Books -- Modern Video Production: Tools, Techniques, Applications by Carl Hausman and Philip J. Palumbo

By Hall, Joe | The Journalism Educator, Winter 1994 | Go to article overview

Books -- Modern Video Production: Tools, Techniques, Applications by Carl Hausman and Philip J. Palumbo


Hall, Joe, The Journalism Educator


* Hausman, Carl and Philip J. Palumbo (1993). Modern Video Production: Tools, Techniques, Applications. HarperCollins College Publishers. 315 pp. Paperback.

The already crowded field of television production texts gains yet another member with the addition of Carl Hausman's and Philip T. Palumbo's Modern Video Production. The authors view this text as "an alternative to equipment-based encyclopedic texts that may overwhelm video novices."

Hausman and Palumbo do have a very readable style, and the level of presentation certainly puts the material within reach of the beginning video production student. Some instructors, however, may question whether the authors have successfully navigated the fine line that separates overwhelming from insufficient detail.

This attempt at simplification frequently results in misleading information or information that is inconsistent with professional video production practices. For example, in the chapter on videotape recording, the authors state that "when you're looking for a place to hook up the mic on portable equipment, search for a miniphone input." Although this would be true for most consumer video equipment, an XLR connector would be more common as a mic input on professional video recorders. The better approach would be to simply instruct students to look for an input labeled "mic" and note that different types of connectors may be used on professional and nonprofessional equipment. In this case, and in others, more detail would be preferred.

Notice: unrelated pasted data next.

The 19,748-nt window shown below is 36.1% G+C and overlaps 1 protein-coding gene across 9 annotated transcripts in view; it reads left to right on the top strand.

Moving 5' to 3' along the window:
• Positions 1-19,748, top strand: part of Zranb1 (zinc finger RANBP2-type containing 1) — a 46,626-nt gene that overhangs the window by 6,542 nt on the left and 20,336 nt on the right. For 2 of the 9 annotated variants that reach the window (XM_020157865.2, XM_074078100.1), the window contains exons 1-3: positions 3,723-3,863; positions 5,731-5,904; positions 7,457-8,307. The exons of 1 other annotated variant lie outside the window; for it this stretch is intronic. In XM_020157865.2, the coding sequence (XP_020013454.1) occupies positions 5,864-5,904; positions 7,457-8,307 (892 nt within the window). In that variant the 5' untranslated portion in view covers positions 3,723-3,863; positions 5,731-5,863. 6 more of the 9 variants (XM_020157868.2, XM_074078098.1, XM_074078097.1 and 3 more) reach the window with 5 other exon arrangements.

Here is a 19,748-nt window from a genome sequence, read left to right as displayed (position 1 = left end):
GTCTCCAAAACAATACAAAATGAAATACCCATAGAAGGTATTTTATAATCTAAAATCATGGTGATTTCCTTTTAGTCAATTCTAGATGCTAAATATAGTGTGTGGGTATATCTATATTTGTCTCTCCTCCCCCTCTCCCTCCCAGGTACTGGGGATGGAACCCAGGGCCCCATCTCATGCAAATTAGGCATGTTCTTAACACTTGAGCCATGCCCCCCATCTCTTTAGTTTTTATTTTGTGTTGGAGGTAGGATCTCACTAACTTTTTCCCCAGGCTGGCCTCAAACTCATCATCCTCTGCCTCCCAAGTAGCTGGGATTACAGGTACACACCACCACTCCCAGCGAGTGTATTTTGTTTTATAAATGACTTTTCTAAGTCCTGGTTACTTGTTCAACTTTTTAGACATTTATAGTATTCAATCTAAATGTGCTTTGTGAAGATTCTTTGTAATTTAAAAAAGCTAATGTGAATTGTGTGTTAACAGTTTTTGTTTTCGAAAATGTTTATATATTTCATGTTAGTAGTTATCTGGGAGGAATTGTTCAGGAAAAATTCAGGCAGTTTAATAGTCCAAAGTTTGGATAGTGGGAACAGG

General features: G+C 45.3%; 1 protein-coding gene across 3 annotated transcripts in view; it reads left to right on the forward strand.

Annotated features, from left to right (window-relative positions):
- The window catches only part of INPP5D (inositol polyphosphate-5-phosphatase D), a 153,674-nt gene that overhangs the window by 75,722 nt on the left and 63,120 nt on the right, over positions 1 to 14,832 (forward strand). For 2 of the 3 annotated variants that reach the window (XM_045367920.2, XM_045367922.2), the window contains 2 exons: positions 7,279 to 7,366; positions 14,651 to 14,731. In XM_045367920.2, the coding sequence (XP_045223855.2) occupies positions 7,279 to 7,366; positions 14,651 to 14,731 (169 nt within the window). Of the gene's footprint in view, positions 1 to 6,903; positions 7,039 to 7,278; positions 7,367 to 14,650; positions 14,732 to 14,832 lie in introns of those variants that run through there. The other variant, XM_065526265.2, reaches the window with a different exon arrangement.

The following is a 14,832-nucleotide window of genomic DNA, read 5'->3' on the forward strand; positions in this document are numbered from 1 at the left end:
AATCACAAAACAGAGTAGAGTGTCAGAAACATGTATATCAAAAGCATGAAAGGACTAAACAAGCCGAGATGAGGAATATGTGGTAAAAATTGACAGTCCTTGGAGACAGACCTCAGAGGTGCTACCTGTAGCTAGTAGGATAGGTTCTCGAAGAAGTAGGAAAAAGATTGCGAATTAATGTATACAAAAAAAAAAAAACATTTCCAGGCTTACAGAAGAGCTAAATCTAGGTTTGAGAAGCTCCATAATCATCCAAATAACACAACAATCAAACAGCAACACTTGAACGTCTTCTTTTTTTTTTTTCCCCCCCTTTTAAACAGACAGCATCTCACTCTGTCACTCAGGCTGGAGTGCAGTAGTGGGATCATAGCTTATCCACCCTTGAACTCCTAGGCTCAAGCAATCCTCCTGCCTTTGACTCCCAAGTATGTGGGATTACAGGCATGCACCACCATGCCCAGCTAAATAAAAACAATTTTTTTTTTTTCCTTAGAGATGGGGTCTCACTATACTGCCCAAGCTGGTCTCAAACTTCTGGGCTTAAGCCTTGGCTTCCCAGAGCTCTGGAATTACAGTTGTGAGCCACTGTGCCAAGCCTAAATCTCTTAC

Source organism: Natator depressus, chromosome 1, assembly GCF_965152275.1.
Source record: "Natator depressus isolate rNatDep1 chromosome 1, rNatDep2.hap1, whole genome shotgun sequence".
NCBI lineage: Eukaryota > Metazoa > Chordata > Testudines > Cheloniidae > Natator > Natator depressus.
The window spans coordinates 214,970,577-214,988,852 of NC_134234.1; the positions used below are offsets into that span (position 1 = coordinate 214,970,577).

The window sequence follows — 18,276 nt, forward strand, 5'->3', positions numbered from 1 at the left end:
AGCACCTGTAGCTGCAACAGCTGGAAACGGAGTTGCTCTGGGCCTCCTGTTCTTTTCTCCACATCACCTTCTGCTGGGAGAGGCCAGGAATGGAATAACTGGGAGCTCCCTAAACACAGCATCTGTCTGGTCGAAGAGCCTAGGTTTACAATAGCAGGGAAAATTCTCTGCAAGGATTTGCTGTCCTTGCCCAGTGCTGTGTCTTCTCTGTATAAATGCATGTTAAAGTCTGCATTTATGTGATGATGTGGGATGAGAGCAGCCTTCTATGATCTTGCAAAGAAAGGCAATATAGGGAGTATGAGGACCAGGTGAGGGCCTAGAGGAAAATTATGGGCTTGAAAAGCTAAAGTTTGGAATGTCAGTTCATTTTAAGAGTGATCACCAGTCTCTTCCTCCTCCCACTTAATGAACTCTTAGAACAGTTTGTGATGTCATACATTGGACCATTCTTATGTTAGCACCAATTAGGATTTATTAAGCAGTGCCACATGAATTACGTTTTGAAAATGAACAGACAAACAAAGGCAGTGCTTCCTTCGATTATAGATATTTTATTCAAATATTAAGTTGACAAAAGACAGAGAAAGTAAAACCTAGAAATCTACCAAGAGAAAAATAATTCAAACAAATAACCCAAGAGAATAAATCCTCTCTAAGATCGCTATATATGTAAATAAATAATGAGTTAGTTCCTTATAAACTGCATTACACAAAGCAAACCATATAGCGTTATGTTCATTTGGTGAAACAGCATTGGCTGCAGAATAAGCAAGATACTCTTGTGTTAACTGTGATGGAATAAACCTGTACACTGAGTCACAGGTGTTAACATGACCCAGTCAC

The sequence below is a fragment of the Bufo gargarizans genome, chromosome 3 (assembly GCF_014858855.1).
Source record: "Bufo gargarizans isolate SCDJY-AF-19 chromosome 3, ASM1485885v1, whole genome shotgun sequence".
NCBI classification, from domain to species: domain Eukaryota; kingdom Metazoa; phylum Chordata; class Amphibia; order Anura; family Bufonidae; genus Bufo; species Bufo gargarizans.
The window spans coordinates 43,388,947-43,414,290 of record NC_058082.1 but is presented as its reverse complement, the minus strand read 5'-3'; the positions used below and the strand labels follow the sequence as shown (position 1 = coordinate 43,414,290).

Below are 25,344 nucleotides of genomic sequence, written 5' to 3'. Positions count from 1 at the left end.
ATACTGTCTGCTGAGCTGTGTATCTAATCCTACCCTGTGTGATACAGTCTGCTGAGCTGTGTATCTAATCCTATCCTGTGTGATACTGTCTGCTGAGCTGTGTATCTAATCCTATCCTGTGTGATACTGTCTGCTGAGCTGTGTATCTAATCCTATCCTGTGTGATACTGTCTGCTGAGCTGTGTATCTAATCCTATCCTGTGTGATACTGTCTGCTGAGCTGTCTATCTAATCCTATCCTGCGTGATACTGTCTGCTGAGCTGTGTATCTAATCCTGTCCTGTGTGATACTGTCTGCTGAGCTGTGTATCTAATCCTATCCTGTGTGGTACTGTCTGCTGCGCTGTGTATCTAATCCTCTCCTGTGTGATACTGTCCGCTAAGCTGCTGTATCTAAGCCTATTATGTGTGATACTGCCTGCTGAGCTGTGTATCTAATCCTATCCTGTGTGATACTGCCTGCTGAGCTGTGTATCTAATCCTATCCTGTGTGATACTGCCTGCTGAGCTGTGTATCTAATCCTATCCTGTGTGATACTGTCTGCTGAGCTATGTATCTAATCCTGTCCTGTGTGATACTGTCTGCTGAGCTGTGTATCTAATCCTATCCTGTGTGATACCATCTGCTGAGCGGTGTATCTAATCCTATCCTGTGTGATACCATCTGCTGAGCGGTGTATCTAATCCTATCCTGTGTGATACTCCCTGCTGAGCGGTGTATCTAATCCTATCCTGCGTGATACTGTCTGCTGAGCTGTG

Beyond the degree of technical detail, another distinguishing feature of this text is the organization of material. In a further attempt to avoid overwhelming the beginning student, technical information is presented on a "need-to-know basis." The first seven chapters comprise Part 1 of the text, titled "The Tools," and according to the authors are intended as "quick takes" providing just enough information to get the student "up and running on the equipment." Part 2 of the text, "The Techniques," continues the discussion of equipment operation and use begun in Part 1. …

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